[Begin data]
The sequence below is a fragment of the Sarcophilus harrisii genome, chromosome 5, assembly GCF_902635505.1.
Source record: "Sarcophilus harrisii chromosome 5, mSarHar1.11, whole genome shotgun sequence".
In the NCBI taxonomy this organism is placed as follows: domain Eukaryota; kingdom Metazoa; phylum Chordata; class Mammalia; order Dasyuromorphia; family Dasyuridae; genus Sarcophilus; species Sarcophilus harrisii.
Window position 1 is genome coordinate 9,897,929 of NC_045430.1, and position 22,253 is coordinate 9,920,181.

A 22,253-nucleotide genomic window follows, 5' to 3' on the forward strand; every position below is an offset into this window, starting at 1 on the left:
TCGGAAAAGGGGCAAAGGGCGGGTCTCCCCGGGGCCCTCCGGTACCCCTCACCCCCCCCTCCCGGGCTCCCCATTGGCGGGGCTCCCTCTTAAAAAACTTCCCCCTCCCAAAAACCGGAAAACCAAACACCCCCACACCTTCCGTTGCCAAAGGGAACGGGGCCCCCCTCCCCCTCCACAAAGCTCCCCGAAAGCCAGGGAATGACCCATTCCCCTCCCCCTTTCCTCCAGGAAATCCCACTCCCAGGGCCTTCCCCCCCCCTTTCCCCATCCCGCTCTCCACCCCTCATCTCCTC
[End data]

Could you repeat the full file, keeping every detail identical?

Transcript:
The sequence below is a fragment of the Sarcophilus harrisii genome, chromosome 5, assembly GCF_902635505.1.
Source record: "Sarcophilus harrisii chromosome 5, mSarHar1.11, whole genome shotgun sequence".
In the NCBI taxonomy this organism is placed as follows: domain Eukaryota; kingdom Metazoa; phylum Chordata; class Mammalia; order Dasyuromorphia; family Dasyuridae; genus Sarcophilus; species Sarcophilus harrisii.
Window position 1 is genome coordinate 9,897,929 of NC_045430.1, and position 22,253 is coordinate 9,920,181.

A 22,253-nucleotide genomic window follows, 5' to 3' on the forward strand; every position below is an offset into this window, starting at 1 on the left:
TCGGAAAAGGGGCAAAGGGCGGGTCTCCCCGGGGCCCTCCGGTACCCCTCACCCCCCCCTCCCGGGCTCCCCATTGGCGGGGCTCCCTCTTAAAAAACTTCCCCCTCCCAAAAACCGGAAAACCAAACACCCCCACACCTTCCGTTGCCAAAGGGAACGGGGCCCCCCTCCCCCTCCACAAAGCTCCCCGAAAGCCAGGGAATGACCCATTCCCCTCCCCCTTTCCTCCAGGAAATCCCACTCCCAGGGCCTTCCCCCCCCCTTTCCCCATCCCGCTCTCCACCCCTCATCTCCTC